An IBC panel was unanimous about the impact IP was making – and would continue to make – to broadcasting. But as Richard Lindsay-Davies, CEO, DTG, warned:
“Whatever we do, we must put the viewer first.” The DTG is about to publish a Green Paper summarising its recent research and analysis, but he said the report could be distilled down to three core elements: taking the best of our existing system, always protecting younger viewers, and keeping everything affordable.
Justin Gupta, Google’s head of broadcast & entertainment, said IP is changing everything, and the viewer benefits. He said that some former niche topics, such as eSports, had been brought to life by YouTube and were now mainstream, thanks to IP.
Liz Ross, CEO at Freeview in Australia, warned that their own research showed that viewers don’t like multiple “coloured buttons” and she was anxious about menu-driven options.
“Don’t design a system for youngsters. They’ll get it anyway. Design for older viewers, the mass-market and elderly.” She was also concerned about any ‘IP-based broadcast’ system that went to rural and countryside locations where fibre would never be available.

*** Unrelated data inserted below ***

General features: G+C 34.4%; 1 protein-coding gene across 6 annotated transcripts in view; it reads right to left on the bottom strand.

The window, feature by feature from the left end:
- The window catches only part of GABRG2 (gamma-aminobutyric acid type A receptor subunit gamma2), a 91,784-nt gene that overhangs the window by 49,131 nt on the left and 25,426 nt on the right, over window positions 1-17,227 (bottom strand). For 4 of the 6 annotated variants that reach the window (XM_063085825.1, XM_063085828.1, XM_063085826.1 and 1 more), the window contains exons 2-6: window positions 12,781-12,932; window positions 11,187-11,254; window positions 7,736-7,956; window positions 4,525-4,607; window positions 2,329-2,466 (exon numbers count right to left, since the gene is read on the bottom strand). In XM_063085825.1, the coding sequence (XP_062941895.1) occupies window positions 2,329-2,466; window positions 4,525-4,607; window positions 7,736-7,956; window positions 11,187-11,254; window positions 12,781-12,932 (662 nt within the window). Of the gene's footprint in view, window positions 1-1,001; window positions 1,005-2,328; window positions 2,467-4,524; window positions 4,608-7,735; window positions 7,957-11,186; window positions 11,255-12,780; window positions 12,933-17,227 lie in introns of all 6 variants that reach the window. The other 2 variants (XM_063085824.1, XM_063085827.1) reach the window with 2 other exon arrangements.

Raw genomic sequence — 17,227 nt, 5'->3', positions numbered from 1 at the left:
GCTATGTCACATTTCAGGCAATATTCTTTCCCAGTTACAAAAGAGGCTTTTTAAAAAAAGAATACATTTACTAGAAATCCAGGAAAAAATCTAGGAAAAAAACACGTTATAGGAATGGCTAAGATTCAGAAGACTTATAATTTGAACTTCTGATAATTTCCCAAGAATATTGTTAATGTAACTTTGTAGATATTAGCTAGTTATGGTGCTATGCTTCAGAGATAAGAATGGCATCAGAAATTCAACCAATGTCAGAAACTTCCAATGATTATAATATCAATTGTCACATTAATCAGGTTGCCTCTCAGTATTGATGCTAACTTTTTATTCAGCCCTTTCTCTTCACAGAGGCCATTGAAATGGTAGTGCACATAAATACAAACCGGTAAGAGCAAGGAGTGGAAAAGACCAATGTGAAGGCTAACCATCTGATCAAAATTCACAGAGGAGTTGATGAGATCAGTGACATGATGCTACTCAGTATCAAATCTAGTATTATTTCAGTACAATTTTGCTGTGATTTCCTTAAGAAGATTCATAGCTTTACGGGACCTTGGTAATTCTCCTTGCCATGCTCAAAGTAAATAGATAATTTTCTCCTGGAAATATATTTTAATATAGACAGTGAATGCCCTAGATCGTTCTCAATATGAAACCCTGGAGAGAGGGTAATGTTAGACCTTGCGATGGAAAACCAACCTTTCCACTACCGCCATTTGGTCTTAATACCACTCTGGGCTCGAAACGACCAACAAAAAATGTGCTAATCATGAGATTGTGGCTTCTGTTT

Raymond Lamphen, GM/VP at DMC, echoed that thought and said the technology is not the problem. “Where’s the business model [for some services]? Life is harder over IP, and linear TV is still the most valuable sector in broadcasting.”
Lindsay-Davies welcomed the extra viewer choices available, but cautioned that ‘transmissions’ had to scale, and technology had to work. “We have a major test suite in London and engineers are sometimes brought to near tears trying to get their technology running.
I fear that we may not be on a gentle flight-path, but fast approaching a cliff edge. And where’s the bandwidth? How do we overcome capped data rates? I don’t think we have all the answers.”